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1 hour ago, Edmilson said:

-Avatar: That one apparently came out without fights, but Horner recorded hours and hours of music, and had to do lots of research on musical traditions of indigenous people to create Pandora's musical tradition.

He then in a rather typical fashion just repurposed a lot of his music from Apocalypto for the people and jungles of Pandora, almost wholesale. The choral vocals were something more unique though.

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1 hour ago, Edmilson said:

Most of the money went to the cutting edge CGI, so the music budget was tiny. Because of that, they had to do substantial parts of the score electronic.

 

Is that really the reason? I always assumed it was a stylistic choice, albeit not a very good one.

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14 minutes ago, Incanus said:

He then in a rather typical fashion just repurposed a lot of his music from Apocalypto for the people and jungles of Pandora, almost wholesale. The choral vocals were something more unique though.

 

Well, most of the musical research was already done for Apocalypto, no need to do it twice... lol

 

4 minutes ago, KK said:

Is that really the reason? I always assumed it was a stylistic choice, albeit not a very good one.

 

Not only that, on certain cues they thought the synths worked better. One JWFanner once asked Simon Franglen about Titanic, and posted the answer on this thread:

 

 

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On 2/28/2020 at 10:18 AM, publicist said:

 

Another FSM expansion found its way to Spotify. Having not listened to this particular score for a long time makes it doubly remarkable how much development Goldsmith put into a regular *underscore* cue like 'On The Circuit': elaborating on and deconstructing his main theme with modernist writing techniques (Bartok and Stravinsky, naturally)  during a 4-minute cue is just the tip of the iceberg, the rising three-note motif is put through so many guises in the score proper it almost becomes nauseating and puts modern scoring approaches to shame (musically). The purely electronic cues remain a challenge for the ear but even barring those you still sit on a healthy 50-minute album, one of the best sci-fi scores ever. It's modernist, yes, but still immensely digestible with one brilliant balletic action cue (You're Renewed) that rocks the house.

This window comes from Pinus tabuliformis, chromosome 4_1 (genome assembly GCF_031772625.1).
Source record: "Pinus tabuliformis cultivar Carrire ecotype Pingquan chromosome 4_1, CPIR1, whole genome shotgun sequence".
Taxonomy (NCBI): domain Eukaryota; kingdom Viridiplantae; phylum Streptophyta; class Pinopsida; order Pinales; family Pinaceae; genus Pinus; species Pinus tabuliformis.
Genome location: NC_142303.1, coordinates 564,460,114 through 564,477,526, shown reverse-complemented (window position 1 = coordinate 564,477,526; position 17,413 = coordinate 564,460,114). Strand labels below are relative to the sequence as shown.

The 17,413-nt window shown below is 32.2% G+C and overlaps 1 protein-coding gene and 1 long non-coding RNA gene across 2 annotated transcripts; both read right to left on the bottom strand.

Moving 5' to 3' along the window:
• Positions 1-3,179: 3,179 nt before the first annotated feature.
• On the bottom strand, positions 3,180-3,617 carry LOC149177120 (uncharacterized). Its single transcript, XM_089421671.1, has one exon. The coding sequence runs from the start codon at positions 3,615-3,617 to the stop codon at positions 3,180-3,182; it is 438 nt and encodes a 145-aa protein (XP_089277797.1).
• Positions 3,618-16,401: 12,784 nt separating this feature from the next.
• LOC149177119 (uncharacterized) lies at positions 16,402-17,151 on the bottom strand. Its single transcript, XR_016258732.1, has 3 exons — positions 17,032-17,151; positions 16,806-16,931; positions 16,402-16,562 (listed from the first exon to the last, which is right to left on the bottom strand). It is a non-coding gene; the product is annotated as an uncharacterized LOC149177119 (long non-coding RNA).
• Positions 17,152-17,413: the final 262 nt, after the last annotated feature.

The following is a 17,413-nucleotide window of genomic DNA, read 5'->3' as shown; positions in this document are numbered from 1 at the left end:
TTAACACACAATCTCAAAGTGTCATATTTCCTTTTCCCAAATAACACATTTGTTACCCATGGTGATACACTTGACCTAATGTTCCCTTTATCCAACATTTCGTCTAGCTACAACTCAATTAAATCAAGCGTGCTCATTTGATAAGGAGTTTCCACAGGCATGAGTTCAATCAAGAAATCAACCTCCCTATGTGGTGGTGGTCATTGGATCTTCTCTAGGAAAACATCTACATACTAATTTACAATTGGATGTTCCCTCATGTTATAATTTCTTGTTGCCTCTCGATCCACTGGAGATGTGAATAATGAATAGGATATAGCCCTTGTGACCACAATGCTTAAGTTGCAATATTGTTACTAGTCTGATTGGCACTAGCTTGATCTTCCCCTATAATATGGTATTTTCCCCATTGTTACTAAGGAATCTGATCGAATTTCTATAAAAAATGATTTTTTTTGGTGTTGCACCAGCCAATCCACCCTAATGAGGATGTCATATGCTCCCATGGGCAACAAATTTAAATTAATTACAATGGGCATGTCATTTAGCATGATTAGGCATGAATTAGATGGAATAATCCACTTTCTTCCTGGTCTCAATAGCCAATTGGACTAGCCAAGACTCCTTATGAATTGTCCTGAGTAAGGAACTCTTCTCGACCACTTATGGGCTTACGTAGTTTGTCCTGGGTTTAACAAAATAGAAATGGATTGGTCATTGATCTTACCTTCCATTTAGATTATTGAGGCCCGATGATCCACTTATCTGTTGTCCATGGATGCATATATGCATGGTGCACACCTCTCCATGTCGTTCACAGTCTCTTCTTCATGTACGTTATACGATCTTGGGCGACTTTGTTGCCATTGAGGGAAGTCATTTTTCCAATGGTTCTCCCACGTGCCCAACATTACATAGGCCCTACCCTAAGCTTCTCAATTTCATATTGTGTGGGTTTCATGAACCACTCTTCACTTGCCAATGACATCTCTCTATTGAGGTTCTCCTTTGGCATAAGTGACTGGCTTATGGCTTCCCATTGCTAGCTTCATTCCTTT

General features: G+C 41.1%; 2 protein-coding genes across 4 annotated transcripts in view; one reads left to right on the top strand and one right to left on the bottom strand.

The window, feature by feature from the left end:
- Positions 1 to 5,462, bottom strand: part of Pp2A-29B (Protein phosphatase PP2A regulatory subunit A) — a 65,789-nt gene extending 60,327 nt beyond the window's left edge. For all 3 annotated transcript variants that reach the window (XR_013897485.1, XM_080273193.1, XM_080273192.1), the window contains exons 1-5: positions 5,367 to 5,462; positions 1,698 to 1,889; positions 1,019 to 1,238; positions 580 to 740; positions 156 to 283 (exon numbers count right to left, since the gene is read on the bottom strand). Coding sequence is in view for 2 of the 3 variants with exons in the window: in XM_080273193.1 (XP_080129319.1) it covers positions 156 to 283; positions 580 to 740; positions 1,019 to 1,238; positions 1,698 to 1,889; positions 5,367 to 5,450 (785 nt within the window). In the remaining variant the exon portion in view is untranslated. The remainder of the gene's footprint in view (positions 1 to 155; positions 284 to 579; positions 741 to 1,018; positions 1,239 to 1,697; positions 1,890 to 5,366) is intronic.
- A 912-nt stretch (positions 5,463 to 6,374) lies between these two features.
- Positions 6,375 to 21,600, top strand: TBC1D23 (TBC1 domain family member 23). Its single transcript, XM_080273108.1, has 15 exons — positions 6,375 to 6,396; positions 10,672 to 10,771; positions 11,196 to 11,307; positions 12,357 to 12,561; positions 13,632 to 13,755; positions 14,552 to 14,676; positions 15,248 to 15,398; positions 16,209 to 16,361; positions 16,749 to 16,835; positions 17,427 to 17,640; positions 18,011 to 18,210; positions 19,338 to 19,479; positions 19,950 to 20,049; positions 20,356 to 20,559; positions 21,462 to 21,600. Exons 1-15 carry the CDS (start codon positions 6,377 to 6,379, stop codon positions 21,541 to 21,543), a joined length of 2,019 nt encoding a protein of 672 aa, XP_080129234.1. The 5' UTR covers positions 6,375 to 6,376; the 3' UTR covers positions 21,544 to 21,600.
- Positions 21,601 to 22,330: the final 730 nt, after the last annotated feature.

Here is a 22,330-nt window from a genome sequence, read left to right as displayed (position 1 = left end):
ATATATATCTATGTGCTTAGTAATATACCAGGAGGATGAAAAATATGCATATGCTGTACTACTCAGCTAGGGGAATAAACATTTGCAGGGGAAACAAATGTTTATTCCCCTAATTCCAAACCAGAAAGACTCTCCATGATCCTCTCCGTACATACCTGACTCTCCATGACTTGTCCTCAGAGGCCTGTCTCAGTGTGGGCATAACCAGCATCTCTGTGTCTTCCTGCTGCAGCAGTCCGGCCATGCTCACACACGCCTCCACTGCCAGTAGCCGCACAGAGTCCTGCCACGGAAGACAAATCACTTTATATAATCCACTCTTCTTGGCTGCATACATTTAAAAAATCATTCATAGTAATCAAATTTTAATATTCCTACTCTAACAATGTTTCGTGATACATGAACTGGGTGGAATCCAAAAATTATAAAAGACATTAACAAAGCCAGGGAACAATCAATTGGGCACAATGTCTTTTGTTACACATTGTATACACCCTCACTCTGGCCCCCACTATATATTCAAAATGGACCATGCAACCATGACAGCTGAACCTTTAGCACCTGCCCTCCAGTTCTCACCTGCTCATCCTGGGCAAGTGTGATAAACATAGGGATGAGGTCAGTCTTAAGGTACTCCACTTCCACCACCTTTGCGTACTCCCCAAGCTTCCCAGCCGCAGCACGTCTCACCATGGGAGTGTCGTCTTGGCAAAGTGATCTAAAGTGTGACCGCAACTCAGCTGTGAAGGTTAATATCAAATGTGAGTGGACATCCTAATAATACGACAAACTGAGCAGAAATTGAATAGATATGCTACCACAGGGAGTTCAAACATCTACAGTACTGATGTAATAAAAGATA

I find that three-note-motif and its many variations much more impressive than. let's say Jaws three-note-motif. I've heard Mr. Goldsmith had a little less than a year to compose the score?

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The Nightmare Before Christmas – Danny Elfman (25th Anniversary Complete Edition)

Can't help it. I absolutely adore this one: it brings back tons of great memories from my childhood, plus DIES IRÆ OVERLOAD

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Kingdom of the Crystal Skull OST

 

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Gave it a go after the world's mildest push by Nick...

 

and I loved it. Best Indy album by far in terms of assembly (though the other 3... things are not hard to overtake). I don't think I've ever listened to it outside of repeating a couple tracks 10 years ago, and I never bothered with the sessions. Well, it's no Temple of Doom, but sign me up as pumped as hell for an MM assembly with better mixing!

Personal highlights I can think of quickly are Adventures of Mutt (though I may prefer the S/W III version), Irina's material, I love Call of the Crystal, Ants, the inexplicable cimbalom, Jungle Chase! Not sure what the celeste from Hogwarts Forever (vocal version) was doing here and there but it wasn't unwelcome.

 

I saved it on Spotify, it'll be the only Indy thing I listen to until we get an MM box (since the other OSTs suck balls and I'm doing my stupid protest thing like with Star Wars), except maybe Indy 5 if it's JW and we get it first.

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Well, yeah, that's part of the stupid protest thing like Star Wars. I could be listening to the ESB SE too instead of the randomised mess but I'm waiting for it to be done as properly as possible, and when it's done it'll be all the more sweet, finally hearing it again after a long time, without having filled that time with not quite perfect or adequate middle form substitutes.